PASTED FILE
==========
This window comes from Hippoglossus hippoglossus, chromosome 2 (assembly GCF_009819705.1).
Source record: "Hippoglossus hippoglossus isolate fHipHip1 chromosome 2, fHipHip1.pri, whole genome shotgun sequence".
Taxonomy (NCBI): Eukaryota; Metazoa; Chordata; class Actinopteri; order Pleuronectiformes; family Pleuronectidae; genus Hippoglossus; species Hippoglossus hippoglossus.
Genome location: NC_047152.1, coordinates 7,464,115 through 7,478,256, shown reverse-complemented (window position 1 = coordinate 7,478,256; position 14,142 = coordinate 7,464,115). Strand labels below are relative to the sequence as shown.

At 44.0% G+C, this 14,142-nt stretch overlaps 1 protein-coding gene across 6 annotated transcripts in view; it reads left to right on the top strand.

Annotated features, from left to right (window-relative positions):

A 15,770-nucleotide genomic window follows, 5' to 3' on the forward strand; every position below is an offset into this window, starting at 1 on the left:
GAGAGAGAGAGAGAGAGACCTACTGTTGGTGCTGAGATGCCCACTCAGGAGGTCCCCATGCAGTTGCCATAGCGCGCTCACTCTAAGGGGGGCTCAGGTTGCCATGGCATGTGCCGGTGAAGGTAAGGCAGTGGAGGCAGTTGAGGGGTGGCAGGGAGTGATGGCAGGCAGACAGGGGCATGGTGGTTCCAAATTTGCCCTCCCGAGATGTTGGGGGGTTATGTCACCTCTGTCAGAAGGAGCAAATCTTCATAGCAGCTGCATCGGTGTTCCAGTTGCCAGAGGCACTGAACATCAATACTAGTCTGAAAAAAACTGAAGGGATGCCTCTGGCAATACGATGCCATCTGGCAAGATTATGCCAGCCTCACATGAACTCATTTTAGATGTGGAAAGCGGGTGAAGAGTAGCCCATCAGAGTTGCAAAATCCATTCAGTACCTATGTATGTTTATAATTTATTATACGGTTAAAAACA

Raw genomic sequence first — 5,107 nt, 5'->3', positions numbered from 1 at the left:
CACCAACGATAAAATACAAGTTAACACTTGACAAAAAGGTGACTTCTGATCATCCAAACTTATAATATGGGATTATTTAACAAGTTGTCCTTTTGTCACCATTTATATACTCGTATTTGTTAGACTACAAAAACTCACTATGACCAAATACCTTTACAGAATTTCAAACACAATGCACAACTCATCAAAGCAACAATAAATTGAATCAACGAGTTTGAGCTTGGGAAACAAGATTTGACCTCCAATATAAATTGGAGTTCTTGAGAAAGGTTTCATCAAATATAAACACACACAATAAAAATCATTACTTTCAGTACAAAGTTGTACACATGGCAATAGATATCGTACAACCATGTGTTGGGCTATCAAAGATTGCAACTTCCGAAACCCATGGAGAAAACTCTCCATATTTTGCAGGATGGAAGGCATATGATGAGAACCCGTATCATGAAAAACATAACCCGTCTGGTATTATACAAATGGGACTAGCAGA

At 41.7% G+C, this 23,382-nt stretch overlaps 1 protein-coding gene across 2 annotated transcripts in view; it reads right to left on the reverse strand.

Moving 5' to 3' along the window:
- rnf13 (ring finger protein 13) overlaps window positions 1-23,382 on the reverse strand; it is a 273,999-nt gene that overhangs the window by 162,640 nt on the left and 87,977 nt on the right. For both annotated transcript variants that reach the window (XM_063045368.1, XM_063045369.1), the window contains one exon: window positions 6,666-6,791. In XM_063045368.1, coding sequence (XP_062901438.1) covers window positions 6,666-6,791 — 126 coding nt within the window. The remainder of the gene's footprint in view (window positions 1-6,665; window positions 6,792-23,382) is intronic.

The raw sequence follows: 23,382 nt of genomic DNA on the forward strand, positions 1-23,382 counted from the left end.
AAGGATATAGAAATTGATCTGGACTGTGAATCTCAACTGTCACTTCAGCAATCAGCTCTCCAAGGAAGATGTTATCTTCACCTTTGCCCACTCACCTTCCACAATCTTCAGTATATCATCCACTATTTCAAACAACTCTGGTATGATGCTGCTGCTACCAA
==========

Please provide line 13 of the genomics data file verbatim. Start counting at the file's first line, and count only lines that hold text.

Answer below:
- rnf13 (ring finger protein 13) overlaps window positions 1-23,382 on the reverse strand; it is a 273,999-nt gene that overhangs the window by 162,640 nt on the left and 87,977 nt on the right. For both annotated transcript variants that reach the window (XM_063045368.1, XM_063045369.1), the window contains one exon: window positions 6,666-6,791. In XM_063045368.1, coding sequence (XP_062901438.1) covers window positions 6,666-6,791 — 126 coding nt within the window. The remainder of the gene's footprint in view (window positions 1-6,665; window positions 6,792-23,382) is intronic.